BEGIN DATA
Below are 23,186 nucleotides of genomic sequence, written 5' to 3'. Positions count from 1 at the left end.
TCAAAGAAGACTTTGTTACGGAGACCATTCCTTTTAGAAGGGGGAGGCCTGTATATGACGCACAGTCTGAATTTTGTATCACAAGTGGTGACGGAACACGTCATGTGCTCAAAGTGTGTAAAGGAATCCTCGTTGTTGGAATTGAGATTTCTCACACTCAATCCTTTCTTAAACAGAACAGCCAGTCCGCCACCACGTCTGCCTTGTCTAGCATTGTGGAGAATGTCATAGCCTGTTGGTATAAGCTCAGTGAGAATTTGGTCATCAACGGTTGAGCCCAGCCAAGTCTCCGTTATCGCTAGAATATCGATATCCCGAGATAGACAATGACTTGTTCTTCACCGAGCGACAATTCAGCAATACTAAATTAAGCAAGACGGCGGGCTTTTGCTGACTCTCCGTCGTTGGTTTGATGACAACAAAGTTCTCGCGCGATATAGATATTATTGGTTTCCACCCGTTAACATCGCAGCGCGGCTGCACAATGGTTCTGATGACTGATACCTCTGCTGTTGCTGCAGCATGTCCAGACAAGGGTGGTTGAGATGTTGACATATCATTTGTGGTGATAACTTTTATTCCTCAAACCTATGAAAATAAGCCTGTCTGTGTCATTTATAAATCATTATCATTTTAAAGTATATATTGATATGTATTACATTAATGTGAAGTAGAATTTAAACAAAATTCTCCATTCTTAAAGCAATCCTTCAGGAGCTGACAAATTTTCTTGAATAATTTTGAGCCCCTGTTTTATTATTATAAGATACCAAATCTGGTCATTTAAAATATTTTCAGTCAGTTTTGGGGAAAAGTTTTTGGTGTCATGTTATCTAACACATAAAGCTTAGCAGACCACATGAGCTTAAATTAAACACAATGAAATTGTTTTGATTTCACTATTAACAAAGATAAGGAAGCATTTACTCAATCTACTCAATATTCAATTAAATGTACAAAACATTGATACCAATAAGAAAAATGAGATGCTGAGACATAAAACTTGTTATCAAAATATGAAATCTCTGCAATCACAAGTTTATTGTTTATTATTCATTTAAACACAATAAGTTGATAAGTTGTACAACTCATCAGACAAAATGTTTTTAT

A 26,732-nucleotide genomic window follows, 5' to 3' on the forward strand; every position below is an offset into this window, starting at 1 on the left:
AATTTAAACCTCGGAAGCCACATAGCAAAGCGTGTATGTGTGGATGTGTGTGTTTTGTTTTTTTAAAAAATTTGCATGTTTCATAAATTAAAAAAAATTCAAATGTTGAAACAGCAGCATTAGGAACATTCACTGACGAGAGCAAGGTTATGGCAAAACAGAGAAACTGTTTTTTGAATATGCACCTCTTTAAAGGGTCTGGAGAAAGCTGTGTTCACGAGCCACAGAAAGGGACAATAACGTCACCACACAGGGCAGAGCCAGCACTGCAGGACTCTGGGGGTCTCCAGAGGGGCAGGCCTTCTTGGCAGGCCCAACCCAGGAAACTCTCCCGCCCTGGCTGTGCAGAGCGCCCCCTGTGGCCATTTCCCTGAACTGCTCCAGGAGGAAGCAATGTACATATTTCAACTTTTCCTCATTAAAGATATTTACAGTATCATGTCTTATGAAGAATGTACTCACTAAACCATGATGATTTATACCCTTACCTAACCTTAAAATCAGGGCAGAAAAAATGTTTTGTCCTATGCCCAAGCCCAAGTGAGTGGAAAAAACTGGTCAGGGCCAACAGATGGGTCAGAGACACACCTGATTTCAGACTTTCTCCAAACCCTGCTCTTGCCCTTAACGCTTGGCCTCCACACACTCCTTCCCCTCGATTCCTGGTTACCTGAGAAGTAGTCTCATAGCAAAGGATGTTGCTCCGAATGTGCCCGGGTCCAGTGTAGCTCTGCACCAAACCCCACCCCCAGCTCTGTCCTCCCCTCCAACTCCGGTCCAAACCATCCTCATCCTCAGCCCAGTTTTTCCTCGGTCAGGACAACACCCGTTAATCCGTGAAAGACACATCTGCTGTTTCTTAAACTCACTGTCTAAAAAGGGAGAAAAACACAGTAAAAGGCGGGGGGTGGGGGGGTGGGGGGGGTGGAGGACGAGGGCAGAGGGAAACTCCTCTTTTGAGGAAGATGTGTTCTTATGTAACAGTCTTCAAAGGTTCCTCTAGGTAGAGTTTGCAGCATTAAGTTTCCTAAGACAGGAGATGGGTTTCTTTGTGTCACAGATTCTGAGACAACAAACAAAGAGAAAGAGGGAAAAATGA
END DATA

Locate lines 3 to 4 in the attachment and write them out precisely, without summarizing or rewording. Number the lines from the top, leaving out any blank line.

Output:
A 26,732-nucleotide genomic window follows, 5' to 3' on the forward strand; every position below is an offset into this window, starting at 1 on the left:
AATTTAAACCTCGGAAGCCACATAGCAAAGCGTGTATGTGTGGATGTGTGTGTTTTGTTTTTTTAAAAAATTTGCATGTTTCATAAATTAAAAAAAATTCAAATGTTGAAACAGCAGCATTAGGAACATTCACTGACGAGAGCAAGGTTATGGCAAAACAGAGAAACTGTTTTTTGAATATGCACCTCTTTAAAGGGTCTGGAGAAAGCTGTGTTCACGAGCCACAGAAAGGGACAATAACGTCACCACACAGGGCAGAGCCAGCACTGCAGGACTCTGGGGGTCTCCAGAGGGGCAGGCCTTCTTGGCAGGCCCAACCCAGGAAACTCTCCCGCCCTGGCTGTGCAGAGCGCCCCCTGTGGCCATTTCCCTGAACTGCTCCAGGAGGAAGCAATGTACATATTTCAACTTTTCCTCATTAAAGATATTTACAGTATCATGTCTTATGAAGAATGTACTCACTAAACCATGATGATTTATACCCTTACCTAACCTTAAAATCAGGGCAGAAAAAATGTTTTGTCCTATGCCCAAGCCCAAGTGAGTGGAAAAAACTGGTCAGGGCCAACAGATGGGTCAGAGACACACCTGATTTCAGACTTTCTCCAAACCCTGCTCTTGCCCTTAACGCTTGGCCTCCACACACTCCTTCCCCTCGATTCCTGGTTACCTGAGAAGTAGTCTCATAGCAAAGGATGTTGCTCCGAATGTGCCCGGGTCCAGTGTAGCTCTGCACCAAACCCCACCCCCAGCTCTGTCCTCCCCTCCAACTCCGGTCCAAACCATCCTCATCCTCAGCCCAGTTTTTCCTCGGTCAGGACAACACCCGTTAATCCGTGAAAGACACATCTGCTGTTTCTTAAACTCACTGTCTAAAAAGGGAGAAAAACACAGTAAAAGGCGGGGGGTGGGGGGGTGGGGGGGGTGGAGGACGAGGGCAGAGGGAAACTCCTCTTTTGAGGAAGATGTGTTCTTATGTAACAGTCTTCAAAGGTTCCTCTAGGTAGAGTTTGCAGCATTAAGTTTCCTAAGACAGGAGATGGGTTTCTTTGTGTCACAGATTCTGAGACAACAAACAAAGAGAAAGAGGGAAAAATGA